I look for good execution, knowledge and application of techniques, confident product usage and perfect finish. The other important thing – is how long it takes. Time is never on your side backstage. Simple things are often the hardest to do. You can’t hide mistakes when you do a ponytail, so you have to be competent and confident.”
On my mantelpiece sits an invitation to a very special wedding. It’s going to be an amazing and extremely beautiful occasion I just know: absolutely creative and mind-boggling. The bride is the daughter of my ex-brother-in-law, of whom I am very fond. She is beautiful, an artist who has a lovely fiancée musician. Money is really no object in making this day totally awesome and memorable. I want to remember myself too, beautiful and confident.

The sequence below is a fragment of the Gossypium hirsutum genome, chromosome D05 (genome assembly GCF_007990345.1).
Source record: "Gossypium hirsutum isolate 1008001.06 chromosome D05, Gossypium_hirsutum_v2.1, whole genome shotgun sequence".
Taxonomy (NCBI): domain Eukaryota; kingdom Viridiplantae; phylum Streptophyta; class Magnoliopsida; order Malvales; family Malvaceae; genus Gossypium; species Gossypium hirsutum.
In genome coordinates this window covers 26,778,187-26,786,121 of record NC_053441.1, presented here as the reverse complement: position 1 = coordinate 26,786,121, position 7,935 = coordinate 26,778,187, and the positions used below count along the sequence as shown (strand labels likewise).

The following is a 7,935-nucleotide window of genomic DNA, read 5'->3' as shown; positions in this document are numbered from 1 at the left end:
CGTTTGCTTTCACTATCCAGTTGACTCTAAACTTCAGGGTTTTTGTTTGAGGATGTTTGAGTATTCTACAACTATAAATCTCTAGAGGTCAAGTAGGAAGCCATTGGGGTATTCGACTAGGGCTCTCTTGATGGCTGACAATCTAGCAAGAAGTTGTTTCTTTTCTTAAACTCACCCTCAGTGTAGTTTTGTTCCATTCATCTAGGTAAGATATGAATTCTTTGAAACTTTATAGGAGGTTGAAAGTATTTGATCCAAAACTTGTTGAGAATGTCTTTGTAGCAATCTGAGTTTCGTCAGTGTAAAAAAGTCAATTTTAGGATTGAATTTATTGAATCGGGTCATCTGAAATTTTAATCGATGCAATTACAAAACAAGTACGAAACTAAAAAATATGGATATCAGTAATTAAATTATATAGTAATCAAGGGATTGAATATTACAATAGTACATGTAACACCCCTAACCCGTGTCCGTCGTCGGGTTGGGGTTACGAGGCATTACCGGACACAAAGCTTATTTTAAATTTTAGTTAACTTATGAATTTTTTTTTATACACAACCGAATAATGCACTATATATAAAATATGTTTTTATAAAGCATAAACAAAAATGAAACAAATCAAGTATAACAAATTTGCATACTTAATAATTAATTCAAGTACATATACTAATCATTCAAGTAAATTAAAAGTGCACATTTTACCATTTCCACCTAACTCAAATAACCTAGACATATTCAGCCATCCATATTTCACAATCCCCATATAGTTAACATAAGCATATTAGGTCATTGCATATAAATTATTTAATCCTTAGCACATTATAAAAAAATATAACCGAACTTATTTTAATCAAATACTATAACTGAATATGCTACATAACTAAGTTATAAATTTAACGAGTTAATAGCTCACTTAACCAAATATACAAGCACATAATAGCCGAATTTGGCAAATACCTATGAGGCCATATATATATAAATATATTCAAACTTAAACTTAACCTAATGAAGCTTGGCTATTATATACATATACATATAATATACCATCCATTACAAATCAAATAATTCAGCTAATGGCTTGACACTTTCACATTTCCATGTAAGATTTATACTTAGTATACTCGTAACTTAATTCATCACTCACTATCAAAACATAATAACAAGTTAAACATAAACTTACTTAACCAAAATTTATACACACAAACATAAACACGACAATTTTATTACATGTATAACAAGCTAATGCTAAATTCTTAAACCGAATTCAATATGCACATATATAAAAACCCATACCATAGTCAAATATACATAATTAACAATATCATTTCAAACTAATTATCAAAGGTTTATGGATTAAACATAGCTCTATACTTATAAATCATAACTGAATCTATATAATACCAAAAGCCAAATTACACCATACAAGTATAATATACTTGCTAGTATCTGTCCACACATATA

Of course I am a totally unimportant aspect of this occasion, but as I know every single guest is going to make a big effort to look absolutely stunning and fabulous, I too am equally pressed to ensure I too look the part. To be honest I’ve already bought a dress and quite expensive it is too, by my normal spending standards, (though it was actually half-price in a swish designer sale). My reason for pre-purchasing is that I thought I could then justify to myself the purchase of an expensive pair of shoes with a delicious bag to match nearer to the big date in September. Now I especially know that I should also buy some heavy-duty, hold-in everything, Spanx, or one of those new corsets from M&S that supposedly make you look like Kim Kardashian. But quite frankly I want to be fit and toned in case it’s stinking hot and I can’t bare the thought of unsexy clingy underwear. Now I realise 2 months is not long to completely change my look (well maybe not completely) but I’m going to have a go.